Showroom Manager Job Description

Showroom managers are retail managers who specialize in selling high-ticket items, such as cars, appliances, electronics, and furniture. Since most sales associates work on commission in these kinds of sales environments, showroom managers rely on a slightly different set of skills than general retail managers. Conflicts between employees can arise when one staff member steals a sale from another, and it’s up to the showroom manager to keep these situations from happening. It takes strong conflict management skills and the ability to build rapport with staff members.

Most showroom managers are employed full-time. They usually receive a direct commission or earn a bonus if employees exceed their sales goals. Since this is a leadership role, showroom managers are relied upon by owners to lead from the front and show employees how to drive sales.

 

Showroom Manager Duties and Responsibilities

Showroom managers juggle sales and managerial responsibilities to help their team exceed sales goals daily. Here is a list of the most common showroom manager duties and responsibilities:

Ensure Showroom is Kept to Company Visual Standards

When selling high-ticket items, aesthetics are vital. Each product on the sales floor must be meticulously arranged to conform with company visual standards. This includes cleaning floor models daily, a task showroom managers delegate to sales associates.

Maintain Product Knowledge

Showroom managers know their products better than anyone on the floor. They can’t train their employees on product knowledge without being experts themselves. This includes learning about new products as they arrive.

Hire, Train, and Develop Sales Staff

Being able to train and develop a team is important. Showroom managers teach new employees about each product, as well as mentoring all employees on how to be a better salesperson.

Negotiate Deals with Customers

Sales associates are responsible for closing their own deals, but showroom managers step in when the customer is particularly difficult. They use their strong product knowledge and familiarity with their employer’s promotion policies to do what it takes to get the deal done.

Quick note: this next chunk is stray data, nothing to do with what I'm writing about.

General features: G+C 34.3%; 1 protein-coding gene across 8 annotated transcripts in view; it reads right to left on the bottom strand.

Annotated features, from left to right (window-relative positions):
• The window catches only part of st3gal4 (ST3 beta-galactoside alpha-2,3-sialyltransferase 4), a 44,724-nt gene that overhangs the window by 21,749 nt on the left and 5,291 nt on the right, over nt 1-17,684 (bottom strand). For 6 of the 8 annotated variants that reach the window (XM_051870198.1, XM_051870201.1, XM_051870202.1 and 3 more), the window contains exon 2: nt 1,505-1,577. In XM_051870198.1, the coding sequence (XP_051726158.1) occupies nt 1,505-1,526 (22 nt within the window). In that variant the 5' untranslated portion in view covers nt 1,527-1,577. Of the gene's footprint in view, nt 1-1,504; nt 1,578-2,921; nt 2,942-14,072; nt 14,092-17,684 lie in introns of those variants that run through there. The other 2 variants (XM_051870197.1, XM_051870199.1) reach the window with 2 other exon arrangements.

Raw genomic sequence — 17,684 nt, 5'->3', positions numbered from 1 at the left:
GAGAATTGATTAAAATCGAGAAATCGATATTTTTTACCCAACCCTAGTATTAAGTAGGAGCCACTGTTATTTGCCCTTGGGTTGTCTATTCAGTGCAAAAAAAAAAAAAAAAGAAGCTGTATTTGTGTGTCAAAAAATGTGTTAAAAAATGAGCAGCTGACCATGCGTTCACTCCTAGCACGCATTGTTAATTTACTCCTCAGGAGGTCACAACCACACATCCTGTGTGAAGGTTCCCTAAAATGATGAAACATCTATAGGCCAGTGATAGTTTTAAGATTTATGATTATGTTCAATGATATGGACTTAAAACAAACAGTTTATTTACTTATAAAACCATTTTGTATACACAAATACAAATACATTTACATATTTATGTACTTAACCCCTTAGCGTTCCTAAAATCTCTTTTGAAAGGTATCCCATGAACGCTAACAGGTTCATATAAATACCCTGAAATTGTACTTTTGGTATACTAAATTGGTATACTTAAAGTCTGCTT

Monitor Store and Employee Key Performance Indicators

Showroom managers keep a close eye on which items are selling the best and which items have been collecting dust on the salesroom floor. They also keep track of employee performance each shift, including making sure the right employee gets credit for each sale.

 

Showroom Manager Skills and Qualifications

Showroom managers, in the business of managing people, are personable. They also possess a passion for the products they sell and behave in a way that infects their staff with this same passion. The following is a list of important showroom manager skills:

  • Managing people – it includes the ability to listen to employee feedback and recognize employee strengths and weaknesses
  • Sales technique – technical sales strategies for building rapport, identifying customer needs, and closing deals are important tools for showroom managers
  • Product expertise – showroom managers are experts on all the technical features and benefits of each product they sell
  • Negotiation skills – selling high-ticket items involves some price haggling; showroom managers put together deals favorable to both parties
  • Communication skills – good communication keeps all employees under the showroom manager on the same page, which keeps customers happy and the sales floor looking good
  • Leadership skills – showroom managers are only as good as their team; they maintain harmony among their team and get the best performance out of each member

 

Showroom Manager Education and Training

Some showroom managers have at least an associates degree in business administration or a related field, but only a high school diploma is required to find employment. Putting in the time as a sales associate is more important in obtaining this position, as most employers prefer candidates who have at least five years of experience as a sales associate within their industry.

 

Showroom Manager Salary and Outlook

The National Bureau of Labor Statistics predicts the demand for sales managers, which includes showroom managers, is set to rise seven percent through 2026. According to Payscale, the national median salary for showroom managers is $49,920. Those in the bottom 10 percent make below $31,398, while those in the top 10 percent make above $76,395. Reported bonuses range from $486 to $15,383, with the wide range being due to varying commission structures and sales volume.

 

Showroom Manager Helpful Resources

We put together the list of resources below for those who want to learn more about becoming a showroom manager:

American Supply Association – While this organization is geared towards any employee who works in the supply and sale of retail goods, its showroom managers networking council is perfect for those looking to learn about the profession from those with years of experience.

The First-Time Manager – This book is one of the best-reviewed management books on Amazon. It is written for those without management experience.

Interior Talent – This blog is for employees who work in the field of interior design, but it has some solid information to help showroom managers find employment.

Perfect Phrases for Managers and Supervisors, Second Edition – If you need to improve your communication skills, then this is the book for you. It contains hundreds of phrases you can incorporate into your vocabulary to instantly make you a better communicator.

 

Showroom Manager Resume Help

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